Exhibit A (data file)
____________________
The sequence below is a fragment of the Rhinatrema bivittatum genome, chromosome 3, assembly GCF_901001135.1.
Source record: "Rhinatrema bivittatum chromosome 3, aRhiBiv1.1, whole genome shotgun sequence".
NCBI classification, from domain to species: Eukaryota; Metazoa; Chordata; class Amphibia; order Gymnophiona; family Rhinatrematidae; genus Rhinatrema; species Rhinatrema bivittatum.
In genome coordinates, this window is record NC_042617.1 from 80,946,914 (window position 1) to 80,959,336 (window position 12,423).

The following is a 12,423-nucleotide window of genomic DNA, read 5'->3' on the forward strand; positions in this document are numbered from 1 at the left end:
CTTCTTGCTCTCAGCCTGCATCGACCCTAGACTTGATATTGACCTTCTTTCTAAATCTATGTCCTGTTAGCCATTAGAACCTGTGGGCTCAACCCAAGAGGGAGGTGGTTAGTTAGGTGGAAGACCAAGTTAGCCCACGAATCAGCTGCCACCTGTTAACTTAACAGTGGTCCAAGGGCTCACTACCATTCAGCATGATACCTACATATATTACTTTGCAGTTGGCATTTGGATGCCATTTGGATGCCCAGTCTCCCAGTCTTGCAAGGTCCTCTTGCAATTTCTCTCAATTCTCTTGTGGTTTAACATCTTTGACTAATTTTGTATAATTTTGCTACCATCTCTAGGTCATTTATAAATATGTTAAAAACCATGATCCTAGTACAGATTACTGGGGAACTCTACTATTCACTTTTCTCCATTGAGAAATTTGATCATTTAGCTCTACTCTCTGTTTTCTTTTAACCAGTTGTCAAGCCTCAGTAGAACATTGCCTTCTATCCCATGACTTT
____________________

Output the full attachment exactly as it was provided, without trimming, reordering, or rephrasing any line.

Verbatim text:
The sequence below is a fragment of the Rhinatrema bivittatum genome, chromosome 3, assembly GCF_901001135.1.
Source record: "Rhinatrema bivittatum chromosome 3, aRhiBiv1.1, whole genome shotgun sequence".
NCBI classification, from domain to species: Eukaryota; Metazoa; Chordata; class Amphibia; order Gymnophiona; family Rhinatrematidae; genus Rhinatrema; species Rhinatrema bivittatum.
In genome coordinates, this window is record NC_042617.1 from 80,946,914 (window position 1) to 80,959,336 (window position 12,423).

The following is a 12,423-nucleotide window of genomic DNA, read 5'->3' on the forward strand; positions in this document are numbered from 1 at the left end:
CTTCTTGCTCTCAGCCTGCATCGACCCTAGACTTGATATTGACCTTCTTTCTAAATCTATGTCCTGTTAGCCATTAGAACCTGTGGGCTCAACCCAAGAGGGAGGTGGTTAGTTAGGTGGAAGACCAAGTTAGCCCACGAATCAGCTGCCACCTGTTAACTTAACAGTGGTCCAAGGGCTCACTACCATTCAGCATGATACCTACATATATTACTTTGCAGTTGGCATTTGGATGCCATTTGGATGCCCAGTCTCCCAGTCTTGCAAGGTCCTCTTGCAATTTCTCTCAATTCTCTTGTGGTTTAACATCTTTGACTAATTTTGTATAATTTTGCTACCATCTCTAGGTCATTTATAAATATGTTAAAAACCATGATCCTAGTACAGATTACTGGGGAACTCTACTATTCACTTTTCTCCATTGAGAAATTTGATCATTTAGCTCTACTCTCTGTTTTCTTTTAACCAGTTGTCAAGCCTCAGTAGAACATTGCCTTCTATCCCATGACTTT